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This is another one of my “better to be lucky than good” posts. However, in this case I was doubly lucky, first, in that I encountered the bird in these images at all, and second, because I was able to get a couple of in-flight shots.
A Merlin is a small falcon. In length and wingspan it is only slightly larger than an American Kestrel, the little falcon whose image I featured about a week ago. Like the kestrel the Merlin is a bird of open country. It is far less common than the kestrel. I’d estimate that I see perhaps one Merlin for every 100 kestrels that I see. Indeed, I see this species no more than a couple or three times a season during my drives around southern Arizona.
The opportunities to photograph a Merlin are, therefore, very few and far between and they are to be seized when they present themselves. A couple of months ago I absolutely blew a splendid opportunity to photograph a perching Merlin and I’ve been kicking myself ever since.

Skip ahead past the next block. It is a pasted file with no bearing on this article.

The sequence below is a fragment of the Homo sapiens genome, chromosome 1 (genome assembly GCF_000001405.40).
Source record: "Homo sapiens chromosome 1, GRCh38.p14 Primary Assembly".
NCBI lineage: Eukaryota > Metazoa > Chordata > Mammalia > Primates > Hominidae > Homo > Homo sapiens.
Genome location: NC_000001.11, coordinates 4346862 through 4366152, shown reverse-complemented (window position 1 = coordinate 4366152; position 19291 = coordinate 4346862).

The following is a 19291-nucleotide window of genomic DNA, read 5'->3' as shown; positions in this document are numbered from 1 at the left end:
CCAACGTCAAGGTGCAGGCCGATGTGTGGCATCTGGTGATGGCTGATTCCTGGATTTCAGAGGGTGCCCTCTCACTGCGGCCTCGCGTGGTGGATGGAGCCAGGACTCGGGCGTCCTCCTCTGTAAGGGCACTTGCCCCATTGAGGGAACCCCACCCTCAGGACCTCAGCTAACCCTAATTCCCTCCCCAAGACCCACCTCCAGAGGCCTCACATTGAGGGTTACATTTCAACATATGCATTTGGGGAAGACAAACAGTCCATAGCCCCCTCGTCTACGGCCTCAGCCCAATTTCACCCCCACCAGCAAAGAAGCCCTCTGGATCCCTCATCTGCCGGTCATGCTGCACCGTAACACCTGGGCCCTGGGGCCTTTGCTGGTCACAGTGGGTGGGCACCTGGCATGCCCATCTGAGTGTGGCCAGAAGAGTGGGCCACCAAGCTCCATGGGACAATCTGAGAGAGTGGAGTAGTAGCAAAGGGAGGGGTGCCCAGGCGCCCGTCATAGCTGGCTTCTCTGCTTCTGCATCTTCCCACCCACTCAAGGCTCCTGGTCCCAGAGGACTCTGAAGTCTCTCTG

Recently, I was driving through rural Arizona with Sally Hansen when I spotted a bird perching on the upper branches of a pecan tree. I was convinced that it was a kestrel. I decided to photograph it, so I stuck my camera out my car’s window. I’d barely gotten the bird into the viewfinder when it flew and instinctively I pressed the shutter and fired a burst. “Damn,” I said. “Missed it!” I then checked the images on the camera’s view screen and was astonished to see that I’d caught two images of the bird launching into the air. That was a delightful surprise. But, what was dumbfounding was that it was no kestrel, it was a Merlin. My good luck was a payoff for blowing the previous chance at photographing this little falcon.
The apparent similarities between Merlins and Kestrels end when one views their plumage. A kestrel is a far more colorful bird, with its blue and russet plumage. Merlins tend to be brown on white (there are subspecies that are either much darker or much lighter than the norm).
These images aren’t the sharpest bird in flight photos I’ve ever made but I’ll keep them. I’ll probably not get another opportunity like this for a long, long time.
Photos made with a Canon 5Diii, 400DO+1.4X Extender, ISO 500, M setting f6.3 @ 1/1250.